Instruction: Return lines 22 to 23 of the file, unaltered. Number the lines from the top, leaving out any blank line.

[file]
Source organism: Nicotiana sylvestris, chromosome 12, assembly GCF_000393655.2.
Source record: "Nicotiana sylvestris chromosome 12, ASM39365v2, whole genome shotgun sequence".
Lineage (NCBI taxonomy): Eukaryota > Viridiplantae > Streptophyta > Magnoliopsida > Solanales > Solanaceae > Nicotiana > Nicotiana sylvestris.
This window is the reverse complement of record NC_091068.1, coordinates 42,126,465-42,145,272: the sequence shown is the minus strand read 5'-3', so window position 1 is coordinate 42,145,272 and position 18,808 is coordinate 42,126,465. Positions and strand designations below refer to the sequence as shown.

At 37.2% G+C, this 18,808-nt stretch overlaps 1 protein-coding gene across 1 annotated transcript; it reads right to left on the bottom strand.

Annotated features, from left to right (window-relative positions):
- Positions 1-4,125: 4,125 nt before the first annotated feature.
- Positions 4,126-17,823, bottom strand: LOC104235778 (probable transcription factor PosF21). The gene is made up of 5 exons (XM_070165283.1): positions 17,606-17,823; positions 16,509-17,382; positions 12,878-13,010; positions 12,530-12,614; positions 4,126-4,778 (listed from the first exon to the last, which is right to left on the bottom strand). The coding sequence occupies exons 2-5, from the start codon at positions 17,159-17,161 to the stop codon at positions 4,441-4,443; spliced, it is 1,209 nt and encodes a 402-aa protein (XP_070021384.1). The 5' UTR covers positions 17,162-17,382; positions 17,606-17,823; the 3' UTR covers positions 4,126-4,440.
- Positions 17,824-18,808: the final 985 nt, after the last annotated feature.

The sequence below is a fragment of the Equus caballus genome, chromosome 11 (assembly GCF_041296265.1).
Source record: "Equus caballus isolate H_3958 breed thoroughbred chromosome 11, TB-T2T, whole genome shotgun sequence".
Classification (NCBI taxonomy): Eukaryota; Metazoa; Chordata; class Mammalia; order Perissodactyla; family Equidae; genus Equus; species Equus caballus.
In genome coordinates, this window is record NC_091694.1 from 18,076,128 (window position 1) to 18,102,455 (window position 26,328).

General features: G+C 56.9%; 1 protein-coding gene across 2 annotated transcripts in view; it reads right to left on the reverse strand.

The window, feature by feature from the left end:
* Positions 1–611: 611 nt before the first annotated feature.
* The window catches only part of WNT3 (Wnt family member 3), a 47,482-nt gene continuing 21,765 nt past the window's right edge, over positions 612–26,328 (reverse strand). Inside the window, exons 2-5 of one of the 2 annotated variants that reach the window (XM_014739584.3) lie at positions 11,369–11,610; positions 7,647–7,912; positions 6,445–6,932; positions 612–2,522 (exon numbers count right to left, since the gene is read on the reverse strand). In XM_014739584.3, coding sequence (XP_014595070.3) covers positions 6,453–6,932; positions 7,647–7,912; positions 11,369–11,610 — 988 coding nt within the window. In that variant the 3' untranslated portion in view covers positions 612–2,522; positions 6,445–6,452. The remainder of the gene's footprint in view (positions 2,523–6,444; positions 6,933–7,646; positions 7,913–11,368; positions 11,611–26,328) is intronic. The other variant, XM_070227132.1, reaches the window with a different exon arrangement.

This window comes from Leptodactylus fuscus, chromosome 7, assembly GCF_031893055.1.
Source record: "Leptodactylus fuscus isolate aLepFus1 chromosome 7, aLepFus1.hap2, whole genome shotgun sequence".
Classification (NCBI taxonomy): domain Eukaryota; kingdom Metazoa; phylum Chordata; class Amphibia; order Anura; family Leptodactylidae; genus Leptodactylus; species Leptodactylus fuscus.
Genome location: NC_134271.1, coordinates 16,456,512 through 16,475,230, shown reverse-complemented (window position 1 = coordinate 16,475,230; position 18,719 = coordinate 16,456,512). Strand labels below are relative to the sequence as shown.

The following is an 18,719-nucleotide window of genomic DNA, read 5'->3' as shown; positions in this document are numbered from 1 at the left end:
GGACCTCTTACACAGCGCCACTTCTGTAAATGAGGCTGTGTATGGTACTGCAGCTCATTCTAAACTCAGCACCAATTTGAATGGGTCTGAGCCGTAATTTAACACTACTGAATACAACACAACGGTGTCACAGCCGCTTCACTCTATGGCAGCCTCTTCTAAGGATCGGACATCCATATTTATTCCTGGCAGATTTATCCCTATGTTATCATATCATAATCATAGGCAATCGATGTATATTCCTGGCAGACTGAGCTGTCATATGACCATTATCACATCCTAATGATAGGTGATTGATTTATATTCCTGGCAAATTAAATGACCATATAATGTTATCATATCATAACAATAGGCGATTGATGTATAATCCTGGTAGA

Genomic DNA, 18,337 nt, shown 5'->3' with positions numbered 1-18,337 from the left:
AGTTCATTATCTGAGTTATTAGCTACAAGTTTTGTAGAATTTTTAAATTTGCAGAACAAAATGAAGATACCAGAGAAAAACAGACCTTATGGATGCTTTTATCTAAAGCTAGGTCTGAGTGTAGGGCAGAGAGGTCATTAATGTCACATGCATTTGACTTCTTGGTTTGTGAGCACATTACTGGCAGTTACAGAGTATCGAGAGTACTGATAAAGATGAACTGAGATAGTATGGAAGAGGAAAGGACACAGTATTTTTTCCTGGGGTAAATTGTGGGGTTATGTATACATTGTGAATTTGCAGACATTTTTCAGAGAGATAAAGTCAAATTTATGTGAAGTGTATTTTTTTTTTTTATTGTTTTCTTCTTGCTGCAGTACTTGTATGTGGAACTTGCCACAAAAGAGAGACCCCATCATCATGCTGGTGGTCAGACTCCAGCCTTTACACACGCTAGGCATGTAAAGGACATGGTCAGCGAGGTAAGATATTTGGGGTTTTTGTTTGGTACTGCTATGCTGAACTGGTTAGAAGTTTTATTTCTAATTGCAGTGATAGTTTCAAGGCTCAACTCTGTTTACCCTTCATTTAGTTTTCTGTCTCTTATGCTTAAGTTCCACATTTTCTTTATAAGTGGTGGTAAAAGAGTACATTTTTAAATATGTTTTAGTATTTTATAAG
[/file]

The following is an 18,719-nucleotide window of genomic DNA, read 5'->3' as shown; positions in this document are numbered from 1 at the left end:
GGACCTCTTACACAGCGCCACTTCTGTAAATGAGGCTGTGTATGGTACTGCAGCTCATTCTAAACTCAGCACCAATTTGAATGGGTCTGAGCCGTAATTTAACACTACTGAATACAACACAACGGTGTCACAGCCGCTTCACTCTATGGCAGCCTCTTCTAAGGATCGGACATCCATATTTATTCCTGGCAGATTTATCCCTATGTTATCATATCATAATCATAGGCAATCGATGTATATTCCTGGCAGACTGAGCTGTCATATGACCATTATCACATCCTAATGATAGGTGATTGATTTATATTCCTGGCAAATTAAATGACCATATAATGTTATCATATCATAACAATAGGCGATTGATGTATAATCCTGGTAGA